STIHL BG85C blower - carb removal

Discussion in 'Mechanic and Repair' started by Roger, Nov 10, 2011.

  1. Roger

    Roger LawnSite Fanatic
    Posts: 5,919

    My BG85 has started to degrade in performance and now does not run well enough to continue use. The pattern of "flameout," poor starting, and irregular power (fluctuations in rpms) tell me that the carb has degenerated diaphragms. It seems to me like it is not getting enough fuel. It is 6-7 years old, run daily for the season (mow/blow about 1,200 properties per season), and has been used hard for leaf work every Fall.

    I wanted to get a G & D kit, but need to know the Zama carb number. Like all STIHL products, the only way to get the numbers is when the carb is off and one can find the stamped numbers on the existing carb.

    When I went to take the carb off, I found the carb does not slip off the posts because of restraint by the throttle wire. It appears that the only way to slip the carb off the Z-connection at the end of the throttle wire is to rotate it, but this only can happen when the carb is off the posts. Sure, I can take a plier, or some tool, to bend the wire, but I am concerned about getting the wire out of shape, never to be fitted up right upon remount.

    The attached pics show the carb in the fitted position, then slipped down the posts to the extent allowed by the wire. The sliding down the posts is not far enough for the carb to be removed. I think it needs another 3/8" or so.

    I though that perhaps the posts could be unscrewed, removed, and then the carb would be free to rotate as necessary to get the Z-connection unhooked. But, even though the posts seem a bit loose to unscrew, they seem "hard" connected. Perhaps the end of the posts have an L-shape, engaging in a slot, and are not screwed into the engine head.

    I seemed to be at a "chicken-egg" stage. I can't get the carb off, so can't get the numbers to get a G & D kit.

    Anybody know how to resolve this dilemma?

    Pic 1 is the carb slid down the posts to the normal postion. Pic 2, 3 and 4 show the carb slid up the posts, with the throttle wire still engaged in the throttle.

    Thanks.

    P1470016.jpg

    P1470018.jpg

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    P1470021.jpg
     
  2. dutch1

    dutch1 LawnSite Silver Member
    from Jayhawk
    Posts: 2,231

    I've not operated on an 85, but here's one thing you may want to consider--try operating the throttle lever on the handle to the wide open position. This may allow a little extra carb movement on the mounting studs. Don't know it this will help but it's worth a shot.
     
  3. Roger

    Roger LawnSite Fanatic
    Posts: 5,919

    dutch, ... I understand what you are suggesting. But, I've done that already. "full throttle" position gives more length at the carb, but not enough for it to slide off the end of the posts.

    Thanks.
     
  4. Patriot Services

    Patriot Services LawnSite Fanatic
    Posts: 12,680

    Double nut the studs and remove them or vise grip and replace. I highly recommned a new carb over rebuild. Late model carbs just never seem to rebuild well.
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  5. Roger

    Roger LawnSite Fanatic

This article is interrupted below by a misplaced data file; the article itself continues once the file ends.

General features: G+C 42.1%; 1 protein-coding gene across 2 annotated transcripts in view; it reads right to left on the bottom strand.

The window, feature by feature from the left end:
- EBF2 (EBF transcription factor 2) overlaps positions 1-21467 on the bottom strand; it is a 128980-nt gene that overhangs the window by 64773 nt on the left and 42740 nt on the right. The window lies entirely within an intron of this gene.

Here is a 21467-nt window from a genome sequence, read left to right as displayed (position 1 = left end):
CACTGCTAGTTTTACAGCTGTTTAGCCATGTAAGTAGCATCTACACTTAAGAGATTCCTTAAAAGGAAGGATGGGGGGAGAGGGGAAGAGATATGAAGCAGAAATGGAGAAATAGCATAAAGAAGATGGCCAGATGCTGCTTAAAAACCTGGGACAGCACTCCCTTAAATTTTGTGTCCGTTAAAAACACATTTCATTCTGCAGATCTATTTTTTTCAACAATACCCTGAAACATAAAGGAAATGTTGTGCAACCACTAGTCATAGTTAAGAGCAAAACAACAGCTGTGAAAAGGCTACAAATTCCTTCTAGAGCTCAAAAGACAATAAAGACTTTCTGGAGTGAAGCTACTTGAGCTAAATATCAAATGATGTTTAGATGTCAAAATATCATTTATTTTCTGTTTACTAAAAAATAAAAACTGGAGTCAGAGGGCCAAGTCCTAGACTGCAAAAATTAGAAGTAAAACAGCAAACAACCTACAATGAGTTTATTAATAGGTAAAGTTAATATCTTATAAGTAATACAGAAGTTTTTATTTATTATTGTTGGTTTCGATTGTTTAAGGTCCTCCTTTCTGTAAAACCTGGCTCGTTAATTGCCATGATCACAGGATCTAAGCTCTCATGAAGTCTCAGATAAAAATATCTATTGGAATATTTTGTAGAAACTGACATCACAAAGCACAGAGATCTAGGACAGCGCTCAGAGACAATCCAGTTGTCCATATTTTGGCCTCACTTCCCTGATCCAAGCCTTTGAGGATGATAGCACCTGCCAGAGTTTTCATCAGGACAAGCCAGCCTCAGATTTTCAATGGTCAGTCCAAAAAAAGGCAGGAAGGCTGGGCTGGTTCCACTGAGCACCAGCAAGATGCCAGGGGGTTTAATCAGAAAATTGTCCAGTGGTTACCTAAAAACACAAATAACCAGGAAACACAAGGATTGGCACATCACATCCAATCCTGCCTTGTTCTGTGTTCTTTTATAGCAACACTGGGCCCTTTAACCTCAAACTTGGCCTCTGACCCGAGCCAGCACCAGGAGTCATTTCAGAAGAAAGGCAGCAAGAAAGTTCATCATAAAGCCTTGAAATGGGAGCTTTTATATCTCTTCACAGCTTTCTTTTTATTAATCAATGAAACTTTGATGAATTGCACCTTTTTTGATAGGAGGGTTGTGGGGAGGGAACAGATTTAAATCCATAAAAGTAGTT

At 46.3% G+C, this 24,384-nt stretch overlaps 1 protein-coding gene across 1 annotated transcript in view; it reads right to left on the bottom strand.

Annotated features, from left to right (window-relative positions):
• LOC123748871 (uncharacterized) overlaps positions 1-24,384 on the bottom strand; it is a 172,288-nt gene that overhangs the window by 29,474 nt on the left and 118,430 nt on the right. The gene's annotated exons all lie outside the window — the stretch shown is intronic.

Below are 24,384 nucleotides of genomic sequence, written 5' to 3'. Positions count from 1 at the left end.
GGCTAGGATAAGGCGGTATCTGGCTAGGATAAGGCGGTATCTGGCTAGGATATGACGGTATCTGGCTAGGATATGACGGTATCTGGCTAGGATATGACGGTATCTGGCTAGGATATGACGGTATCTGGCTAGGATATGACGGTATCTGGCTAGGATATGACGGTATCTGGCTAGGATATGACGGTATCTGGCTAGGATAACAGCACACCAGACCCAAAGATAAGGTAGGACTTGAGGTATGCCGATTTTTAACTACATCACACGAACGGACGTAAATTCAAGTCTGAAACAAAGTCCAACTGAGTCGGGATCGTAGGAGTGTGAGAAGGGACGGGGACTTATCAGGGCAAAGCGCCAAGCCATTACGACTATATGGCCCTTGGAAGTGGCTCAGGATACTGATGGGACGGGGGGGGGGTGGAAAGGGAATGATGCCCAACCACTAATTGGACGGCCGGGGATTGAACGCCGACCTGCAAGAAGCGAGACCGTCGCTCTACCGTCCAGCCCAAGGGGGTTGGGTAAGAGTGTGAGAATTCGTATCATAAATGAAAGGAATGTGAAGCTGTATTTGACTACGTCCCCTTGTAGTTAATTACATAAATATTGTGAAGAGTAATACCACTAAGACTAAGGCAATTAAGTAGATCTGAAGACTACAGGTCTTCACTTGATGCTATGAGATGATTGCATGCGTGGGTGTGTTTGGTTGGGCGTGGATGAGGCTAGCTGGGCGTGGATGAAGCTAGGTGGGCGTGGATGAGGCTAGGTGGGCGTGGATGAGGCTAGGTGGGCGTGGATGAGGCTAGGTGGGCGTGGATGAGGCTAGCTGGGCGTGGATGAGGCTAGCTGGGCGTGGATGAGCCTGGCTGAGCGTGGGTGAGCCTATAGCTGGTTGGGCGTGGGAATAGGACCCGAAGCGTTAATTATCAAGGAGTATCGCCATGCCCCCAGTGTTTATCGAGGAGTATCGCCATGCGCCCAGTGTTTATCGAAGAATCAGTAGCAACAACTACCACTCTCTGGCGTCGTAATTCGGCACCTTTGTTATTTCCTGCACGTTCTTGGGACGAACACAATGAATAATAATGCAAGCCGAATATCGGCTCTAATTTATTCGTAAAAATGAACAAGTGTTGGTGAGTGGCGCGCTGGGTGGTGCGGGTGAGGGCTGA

Posts: 5,919

    Patriot, are you sure they are secured with a threaded fit to the block?

    I thought that to be the case. However, I did use a ViceGrip on the bare shaft. The post rocked back/forth over a couple of degrees, and was "loose." This is why I made my comment that they may be L-shaped ends, being trapped between the block between the carb and the block. A parts diagram would be very helpful to know for sure what the ends of these posts looked like.

    The block between the carb and the block is held in place with a couple of screws. However, access to them depends upon the carb being off first.
     
  6. dutch1

    dutch1 LawnSite Silver Member
    from Jayhawk
    Posts: 2,231

    Roger,

    Having not spent more than a minute looking at an 85, I'm not familiar at all with the throttle linkage from the handle. Possibly unhook linkage in handle assembly? Beyond that, I don't have much of a clue without having the blower on the workbench in front of me. On the other hand, manufacturers(design engineers) do some stupid stuff from time to time.

    Maybe there's some secret that an authorized Stihl mechanic will share with you. It's too bad that Stihl doesn't want the consumer to have a look at a parts breakdown as they are sometimes helpful.
     
  7. Roger

    Roger LawnSite Fanatic
    Posts: 5,919

    Bingo!!! This facet of Stihl is very frustrating to me.
     
  8. dutch1

    dutch1 LawnSite Silver Member
    from Jayhawk
    Posts: 2,231

    That's one of several reasons I use and own Shindiawa equipment. I haven't seen enough of their equipment since the Echo/Shindiawa merger to determine if the quality/performance has changed.
     
  9. Patriot Services

    Patriot Services LawnSite Fanatic
    Posts: 12,680

    I'm going from 20 year ago mental image. You should be able to squeeze to full throttle, hold the blade full open, release the trigger and the cable end extends out of the retainer on the arm. God this is impossible to put in words. Its kind of unversal to most brands. The carb return spring pressure is what holds the cable in the slot.
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  10. MowerMedic77

    MowerMedic77 LawnSite Bronze Member
    Posts: 1,164

    Remove the remaining screws from the handle half/grip and you will be able to remove the throttle wire and then pull the carb without having to remove anything else. I would not rebuild a carb with that age and amount of use. Also consider replacing the fuel hose assembly and fuel stone at this time.
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